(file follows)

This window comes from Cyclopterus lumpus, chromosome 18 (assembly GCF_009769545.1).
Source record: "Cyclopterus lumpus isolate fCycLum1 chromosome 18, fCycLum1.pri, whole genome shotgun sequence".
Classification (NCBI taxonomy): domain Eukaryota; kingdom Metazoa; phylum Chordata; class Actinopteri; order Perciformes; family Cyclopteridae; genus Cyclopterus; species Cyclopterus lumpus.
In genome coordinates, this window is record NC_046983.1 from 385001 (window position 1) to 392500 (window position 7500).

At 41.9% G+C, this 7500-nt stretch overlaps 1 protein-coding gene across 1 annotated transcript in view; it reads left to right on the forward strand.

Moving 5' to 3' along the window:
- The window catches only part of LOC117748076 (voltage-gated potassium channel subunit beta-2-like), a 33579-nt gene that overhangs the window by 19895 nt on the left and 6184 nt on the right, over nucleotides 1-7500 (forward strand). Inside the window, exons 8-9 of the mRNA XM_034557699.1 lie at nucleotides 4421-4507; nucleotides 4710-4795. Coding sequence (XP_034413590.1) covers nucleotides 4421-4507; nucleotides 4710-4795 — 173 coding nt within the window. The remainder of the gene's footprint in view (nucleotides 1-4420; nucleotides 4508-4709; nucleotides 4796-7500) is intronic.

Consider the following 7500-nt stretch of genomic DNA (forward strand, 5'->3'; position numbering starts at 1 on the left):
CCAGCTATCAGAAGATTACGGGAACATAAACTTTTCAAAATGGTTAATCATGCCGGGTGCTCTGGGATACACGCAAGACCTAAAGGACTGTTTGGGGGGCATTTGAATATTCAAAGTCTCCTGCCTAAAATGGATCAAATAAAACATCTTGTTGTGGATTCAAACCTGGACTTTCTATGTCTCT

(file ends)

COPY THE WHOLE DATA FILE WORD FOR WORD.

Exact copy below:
This window comes from Cyclopterus lumpus, chromosome 18 (assembly GCF_009769545.1).
Source record: "Cyclopterus lumpus isolate fCycLum1 chromosome 18, fCycLum1.pri, whole genome shotgun sequence".
Classification (NCBI taxonomy): domain Eukaryota; kingdom Metazoa; phylum Chordata; class Actinopteri; order Perciformes; family Cyclopteridae; genus Cyclopterus; species Cyclopterus lumpus.
In genome coordinates, this window is record NC_046983.1 from 385001 (window position 1) to 392500 (window position 7500).

At 41.9% G+C, this 7500-nt stretch overlaps 1 protein-coding gene across 1 annotated transcript in view; it reads left to right on the forward strand.

Moving 5' to 3' along the window:
- The window catches only part of LOC117748076 (voltage-gated potassium channel subunit beta-2-like), a 33579-nt gene that overhangs the window by 19895 nt on the left and 6184 nt on the right, over nucleotides 1-7500 (forward strand). Inside the window, exons 8-9 of the mRNA XM_034557699.1 lie at nucleotides 4421-4507; nucleotides 4710-4795. Coding sequence (XP_034413590.1) covers nucleotides 4421-4507; nucleotides 4710-4795 — 173 coding nt within the window. The remainder of the gene's footprint in view (nucleotides 1-4420; nucleotides 4508-4709; nucleotides 4796-7500) is intronic.

Consider the following 7500-nt stretch of genomic DNA (forward strand, 5'->3'; position numbering starts at 1 on the left):
CCAGCTATCAGAAGATTACGGGAACATAAACTTTTCAAAATGGTTAATCATGCCGGGTGCTCTGGGATACACGCAAGACCTAAAGGACTGTTTGGGGGGCATTTGAATATTCAAAGTCTCCTGCCTAAAATGGATCAAATAAAACATCTTGTTGTGGATTCAAACCTGGACTTTCTATGTCTCT